Does God Use Tragedy To Manipulate
Jesus revealed that God never instigates nor manipulates a tragedy to grow faith, that’s not what a good Father does. But it is what a controlling God would do.
A good Father works all things for good to those who say yes to His love. Working all things for good is what the authority of Love looks like. Jesus didn’t come to earth to reveal that God is in control; He came to reveal the authority of our Father’s always-good love. God is not in control, He is Love and Love has all authority. His love is sovereign.
To suggest God assists in evil things happening to us for our own good is to suggest that God partners with the enemy to grow our faith. It’s ridiculous. He is either always good or He is bipolar.
I wonder if we have such a rash of bipolar in the western world because the church teaches a controlling God who is always good except when isn’t.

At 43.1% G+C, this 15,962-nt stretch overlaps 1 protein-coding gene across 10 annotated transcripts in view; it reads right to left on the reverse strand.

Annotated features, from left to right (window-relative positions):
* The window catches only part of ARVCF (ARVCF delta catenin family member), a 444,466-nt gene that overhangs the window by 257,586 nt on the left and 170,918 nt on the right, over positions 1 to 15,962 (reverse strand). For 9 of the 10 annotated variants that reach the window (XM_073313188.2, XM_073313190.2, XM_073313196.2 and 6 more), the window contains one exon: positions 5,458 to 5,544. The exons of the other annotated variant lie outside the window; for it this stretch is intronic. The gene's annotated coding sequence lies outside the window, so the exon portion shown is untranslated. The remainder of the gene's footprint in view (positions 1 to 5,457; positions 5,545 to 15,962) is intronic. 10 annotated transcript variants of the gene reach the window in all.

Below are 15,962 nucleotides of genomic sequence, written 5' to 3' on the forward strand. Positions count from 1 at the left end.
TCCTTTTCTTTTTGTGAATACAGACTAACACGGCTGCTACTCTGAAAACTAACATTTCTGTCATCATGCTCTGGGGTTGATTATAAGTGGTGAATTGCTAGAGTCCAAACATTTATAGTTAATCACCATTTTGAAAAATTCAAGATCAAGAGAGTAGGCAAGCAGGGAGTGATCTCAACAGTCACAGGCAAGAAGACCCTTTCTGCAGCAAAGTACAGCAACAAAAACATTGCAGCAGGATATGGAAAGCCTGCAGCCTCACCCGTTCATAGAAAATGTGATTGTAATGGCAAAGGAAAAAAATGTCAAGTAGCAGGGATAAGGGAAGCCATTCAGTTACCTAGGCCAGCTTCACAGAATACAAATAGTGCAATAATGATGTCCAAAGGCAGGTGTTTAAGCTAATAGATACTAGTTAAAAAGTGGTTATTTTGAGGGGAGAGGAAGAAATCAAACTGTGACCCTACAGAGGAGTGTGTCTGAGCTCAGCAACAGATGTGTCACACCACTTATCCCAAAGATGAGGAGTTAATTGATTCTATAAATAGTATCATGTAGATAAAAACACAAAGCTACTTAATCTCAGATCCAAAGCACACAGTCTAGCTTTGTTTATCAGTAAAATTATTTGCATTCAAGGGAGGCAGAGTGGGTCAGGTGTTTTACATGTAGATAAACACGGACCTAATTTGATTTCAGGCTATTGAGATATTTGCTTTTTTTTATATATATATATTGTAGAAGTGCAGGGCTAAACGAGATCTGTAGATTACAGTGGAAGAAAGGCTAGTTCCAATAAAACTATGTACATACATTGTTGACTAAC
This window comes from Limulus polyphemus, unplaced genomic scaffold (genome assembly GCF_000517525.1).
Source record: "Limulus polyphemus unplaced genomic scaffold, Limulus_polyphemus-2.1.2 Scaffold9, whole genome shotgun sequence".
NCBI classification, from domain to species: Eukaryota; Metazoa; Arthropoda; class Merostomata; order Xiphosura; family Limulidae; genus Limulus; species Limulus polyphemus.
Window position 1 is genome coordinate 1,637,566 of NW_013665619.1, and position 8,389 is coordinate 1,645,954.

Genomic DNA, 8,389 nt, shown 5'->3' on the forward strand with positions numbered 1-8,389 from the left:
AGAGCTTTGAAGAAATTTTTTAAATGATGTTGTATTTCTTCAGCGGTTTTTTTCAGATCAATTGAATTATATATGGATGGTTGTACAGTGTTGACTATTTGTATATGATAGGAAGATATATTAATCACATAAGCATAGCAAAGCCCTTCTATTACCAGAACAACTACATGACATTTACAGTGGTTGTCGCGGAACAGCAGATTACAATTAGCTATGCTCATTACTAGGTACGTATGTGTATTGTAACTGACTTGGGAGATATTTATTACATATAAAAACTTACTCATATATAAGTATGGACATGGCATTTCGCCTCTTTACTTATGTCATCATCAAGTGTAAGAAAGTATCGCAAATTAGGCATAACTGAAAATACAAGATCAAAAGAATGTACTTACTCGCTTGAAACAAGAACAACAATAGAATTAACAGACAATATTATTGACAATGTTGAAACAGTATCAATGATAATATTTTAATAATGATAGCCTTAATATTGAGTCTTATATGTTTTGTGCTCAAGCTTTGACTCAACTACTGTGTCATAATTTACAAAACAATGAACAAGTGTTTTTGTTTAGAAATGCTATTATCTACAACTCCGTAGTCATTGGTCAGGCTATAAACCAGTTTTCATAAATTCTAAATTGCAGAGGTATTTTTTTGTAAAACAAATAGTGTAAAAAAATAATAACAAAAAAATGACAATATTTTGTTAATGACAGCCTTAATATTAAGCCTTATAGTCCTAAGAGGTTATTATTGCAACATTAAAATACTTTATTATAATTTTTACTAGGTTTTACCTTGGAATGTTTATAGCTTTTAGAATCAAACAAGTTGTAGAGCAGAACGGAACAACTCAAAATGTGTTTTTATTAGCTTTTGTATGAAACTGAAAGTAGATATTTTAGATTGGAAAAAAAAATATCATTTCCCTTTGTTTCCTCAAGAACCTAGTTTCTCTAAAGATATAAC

Often the Bible is interpreted through our experience instead of His Love. We allow our intellect, our observations, and our experience to mold our belief regarding the nature of God. But He is light; there is no darkness in Him! He is always good, regardless of our experiences. And when we live in this conviction we have the keys, the freedom to see Him as He truly is. Scripture confirms it, the life of Jesus, perfect theology, confirms it. “God is love,” “God is light and there is no darkness in Him.”
However, if we are not convinced that God is love and the perfection of His love is the fullness of His authority, if we aren’t convinced that God is love and His love is perfectly good, if we think God is controlling, even a little bit, then we are forced to navigate our faith journey with a Bipolar God.
I have heard this controlling bipolar God taught for far too long.
Recently a preacher raised a question is his message that insinuated that Jesus allowed Lazarus to die in order to get the most “bang for the buck” regarding Mary and Martha’s faith. He asked a question, “What encourages your faith more, healing before you die or resurrection after you’re dead?”